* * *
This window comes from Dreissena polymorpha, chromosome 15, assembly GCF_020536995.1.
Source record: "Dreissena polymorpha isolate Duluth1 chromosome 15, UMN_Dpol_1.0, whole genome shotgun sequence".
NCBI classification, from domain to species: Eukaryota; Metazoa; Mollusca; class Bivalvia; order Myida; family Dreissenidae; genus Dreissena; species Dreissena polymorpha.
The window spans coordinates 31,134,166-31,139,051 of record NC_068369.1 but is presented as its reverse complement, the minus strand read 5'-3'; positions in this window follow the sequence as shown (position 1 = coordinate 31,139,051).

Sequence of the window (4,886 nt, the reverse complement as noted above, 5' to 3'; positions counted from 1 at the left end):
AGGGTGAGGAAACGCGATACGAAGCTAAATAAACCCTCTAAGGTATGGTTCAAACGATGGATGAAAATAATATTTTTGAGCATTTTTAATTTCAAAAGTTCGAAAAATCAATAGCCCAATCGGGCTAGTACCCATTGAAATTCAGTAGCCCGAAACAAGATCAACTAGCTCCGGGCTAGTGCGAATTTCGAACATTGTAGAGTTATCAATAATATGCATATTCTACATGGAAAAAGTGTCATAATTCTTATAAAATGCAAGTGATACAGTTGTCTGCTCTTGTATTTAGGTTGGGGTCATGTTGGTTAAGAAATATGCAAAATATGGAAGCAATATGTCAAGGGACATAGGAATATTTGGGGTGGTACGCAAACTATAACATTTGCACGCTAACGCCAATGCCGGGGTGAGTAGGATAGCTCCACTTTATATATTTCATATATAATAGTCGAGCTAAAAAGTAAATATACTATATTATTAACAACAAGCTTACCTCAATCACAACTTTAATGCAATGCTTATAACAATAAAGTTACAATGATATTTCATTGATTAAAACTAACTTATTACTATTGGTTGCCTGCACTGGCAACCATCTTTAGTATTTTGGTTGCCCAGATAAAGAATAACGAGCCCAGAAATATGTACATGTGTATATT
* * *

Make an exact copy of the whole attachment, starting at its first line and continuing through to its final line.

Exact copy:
This window comes from Dreissena polymorpha, chromosome 15, assembly GCF_020536995.1.
Source record: "Dreissena polymorpha isolate Duluth1 chromosome 15, UMN_Dpol_1.0, whole genome shotgun sequence".
NCBI classification, from domain to species: Eukaryota; Metazoa; Mollusca; class Bivalvia; order Myida; family Dreissenidae; genus Dreissena; species Dreissena polymorpha.
The window spans coordinates 31,134,166-31,139,051 of record NC_068369.1 but is presented as its reverse complement, the minus strand read 5'-3'; positions in this window follow the sequence as shown (position 1 = coordinate 31,139,051).

Sequence of the window (4,886 nt, the reverse complement as noted above, 5' to 3'; positions counted from 1 at the left end):
AGGGTGAGGAAACGCGATACGAAGCTAAATAAACCCTCTAAGGTATGGTTCAAACGATGGATGAAAATAATATTTTTGAGCATTTTTAATTTCAAAAGTTCGAAAAATCAATAGCCCAATCGGGCTAGTACCCATTGAAATTCAGTAGCCCGAAACAAGATCAACTAGCTCCGGGCTAGTGCGAATTTCGAACATTGTAGAGTTATCAATAATATGCATATTCTACATGGAAAAAGTGTCATAATTCTTATAAAATGCAAGTGATACAGTTGTCTGCTCTTGTATTTAGGTTGGGGTCATGTTGGTTAAGAAATATGCAAAATATGGAAGCAATATGTCAAGGGACATAGGAATATTTGGGGTGGTACGCAAACTATAACATTTGCACGCTAACGCCAATGCCGGGGTGAGTAGGATAGCTCCACTTTATATATTTCATATATAATAGTCGAGCTAAAAAGTAAATATACTATATTATTAACAACAAGCTTACCTCAATCACAACTTTAATGCAATGCTTATAACAATAAAGTTACAATGATATTTCATTGATTAAAACTAACTTATTACTATTGGTTGCCTGCACTGGCAACCATCTTTAGTATTTTGGTTGCCCAGATAAAGAATAACGAGCCCAGAAATATGTACATGTGTATATT